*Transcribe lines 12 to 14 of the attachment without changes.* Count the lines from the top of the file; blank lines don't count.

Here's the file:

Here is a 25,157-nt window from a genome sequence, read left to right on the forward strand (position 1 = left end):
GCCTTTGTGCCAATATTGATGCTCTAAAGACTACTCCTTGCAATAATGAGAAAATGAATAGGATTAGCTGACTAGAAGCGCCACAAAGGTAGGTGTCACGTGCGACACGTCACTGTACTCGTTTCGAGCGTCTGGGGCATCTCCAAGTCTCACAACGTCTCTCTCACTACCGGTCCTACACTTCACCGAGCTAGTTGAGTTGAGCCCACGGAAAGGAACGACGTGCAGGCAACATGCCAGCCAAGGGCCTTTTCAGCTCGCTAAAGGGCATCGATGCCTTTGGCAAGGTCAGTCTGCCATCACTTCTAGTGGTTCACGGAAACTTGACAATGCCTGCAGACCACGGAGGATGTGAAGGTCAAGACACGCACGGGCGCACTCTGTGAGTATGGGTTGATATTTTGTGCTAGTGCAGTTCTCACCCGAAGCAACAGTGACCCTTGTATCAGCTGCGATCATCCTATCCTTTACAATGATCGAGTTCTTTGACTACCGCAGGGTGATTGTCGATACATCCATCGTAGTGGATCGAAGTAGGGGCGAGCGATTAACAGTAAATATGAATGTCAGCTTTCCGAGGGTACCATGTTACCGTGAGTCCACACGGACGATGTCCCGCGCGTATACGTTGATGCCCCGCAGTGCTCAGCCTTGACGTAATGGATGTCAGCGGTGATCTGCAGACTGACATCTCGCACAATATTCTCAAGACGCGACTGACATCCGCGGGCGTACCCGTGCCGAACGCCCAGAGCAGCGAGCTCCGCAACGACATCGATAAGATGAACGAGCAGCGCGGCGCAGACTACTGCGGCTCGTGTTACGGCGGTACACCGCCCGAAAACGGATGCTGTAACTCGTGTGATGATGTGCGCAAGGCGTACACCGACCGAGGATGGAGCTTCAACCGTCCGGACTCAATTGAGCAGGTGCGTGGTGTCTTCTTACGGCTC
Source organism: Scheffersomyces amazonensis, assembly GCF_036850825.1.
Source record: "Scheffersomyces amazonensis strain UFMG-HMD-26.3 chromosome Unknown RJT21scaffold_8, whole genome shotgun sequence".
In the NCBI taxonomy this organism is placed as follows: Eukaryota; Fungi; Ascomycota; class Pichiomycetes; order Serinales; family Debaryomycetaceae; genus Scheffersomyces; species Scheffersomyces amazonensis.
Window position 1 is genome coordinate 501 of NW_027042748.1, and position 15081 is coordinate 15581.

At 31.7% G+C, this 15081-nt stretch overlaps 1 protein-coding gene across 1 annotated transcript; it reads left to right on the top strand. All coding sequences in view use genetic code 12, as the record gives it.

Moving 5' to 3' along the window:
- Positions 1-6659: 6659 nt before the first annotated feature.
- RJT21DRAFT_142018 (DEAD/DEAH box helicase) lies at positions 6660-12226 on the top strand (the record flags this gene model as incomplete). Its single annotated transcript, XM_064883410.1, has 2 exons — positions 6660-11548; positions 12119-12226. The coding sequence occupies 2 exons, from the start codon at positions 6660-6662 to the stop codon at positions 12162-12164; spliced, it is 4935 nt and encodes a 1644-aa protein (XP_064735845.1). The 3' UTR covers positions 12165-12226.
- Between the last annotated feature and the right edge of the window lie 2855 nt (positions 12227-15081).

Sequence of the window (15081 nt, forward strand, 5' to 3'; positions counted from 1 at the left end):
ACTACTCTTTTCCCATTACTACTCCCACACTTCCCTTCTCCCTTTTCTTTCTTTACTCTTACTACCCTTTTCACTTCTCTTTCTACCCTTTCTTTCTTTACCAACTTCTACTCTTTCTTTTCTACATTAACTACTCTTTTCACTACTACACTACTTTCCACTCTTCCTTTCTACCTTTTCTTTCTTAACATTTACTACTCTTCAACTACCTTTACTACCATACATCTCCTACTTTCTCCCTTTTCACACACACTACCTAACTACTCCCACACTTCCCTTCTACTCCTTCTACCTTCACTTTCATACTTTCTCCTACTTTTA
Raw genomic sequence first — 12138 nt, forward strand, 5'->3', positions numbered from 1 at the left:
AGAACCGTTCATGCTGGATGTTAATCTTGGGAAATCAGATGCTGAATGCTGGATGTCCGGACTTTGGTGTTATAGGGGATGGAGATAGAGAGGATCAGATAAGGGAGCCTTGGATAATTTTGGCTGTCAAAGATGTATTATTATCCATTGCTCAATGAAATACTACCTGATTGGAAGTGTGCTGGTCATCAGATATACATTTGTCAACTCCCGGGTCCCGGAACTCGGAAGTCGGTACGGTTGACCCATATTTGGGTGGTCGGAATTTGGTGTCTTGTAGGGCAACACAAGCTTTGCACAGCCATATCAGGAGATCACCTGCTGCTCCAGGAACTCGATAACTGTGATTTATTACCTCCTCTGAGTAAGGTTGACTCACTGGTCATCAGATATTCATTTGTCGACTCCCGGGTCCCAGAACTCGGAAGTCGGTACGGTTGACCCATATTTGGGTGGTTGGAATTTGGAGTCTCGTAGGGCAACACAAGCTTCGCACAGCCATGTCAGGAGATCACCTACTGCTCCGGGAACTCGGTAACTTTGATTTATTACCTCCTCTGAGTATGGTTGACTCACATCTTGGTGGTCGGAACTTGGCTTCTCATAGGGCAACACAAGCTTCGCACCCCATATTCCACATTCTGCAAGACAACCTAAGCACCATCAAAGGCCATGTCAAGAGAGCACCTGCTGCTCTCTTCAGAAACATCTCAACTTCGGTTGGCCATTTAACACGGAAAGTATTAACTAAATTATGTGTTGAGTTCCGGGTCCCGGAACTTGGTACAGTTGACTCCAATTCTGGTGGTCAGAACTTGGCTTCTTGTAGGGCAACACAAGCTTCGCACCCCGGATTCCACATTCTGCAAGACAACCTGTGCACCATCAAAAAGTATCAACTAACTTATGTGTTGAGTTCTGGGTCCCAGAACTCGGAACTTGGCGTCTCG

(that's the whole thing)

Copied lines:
Sequence of the window (15081 nt, forward strand, 5' to 3'; positions counted from 1 at the left end):
ACTACTCTTTTCCCATTACTACTCCCACACTTCCCTTCTCCCTTTTCTTTCTTTACTCTTACTACCCTTTTCACTTCTCTTTCTACCCTTTCTTTCTTTACCAACTTCTACTCTTTCTTTTCTACATTAACTACTCTTTTCACTACTACACTACTTTCCACTCTTCCTTTCTACCTTTTCTTTCTTAACATTTACTACTCTTCAACTACCTTTACTACCATACATCTCCTACTTTCTCCCTTTTCACACACACTACCTAACTACTCCCACACTTCCCTTCTACTCCTTCTACCTTCACTTTCATACTTTCTCCTACTTTTA
Raw genomic sequence first — 12138 nt, forward strand, 5'->3', positions numbered from 1 at the left: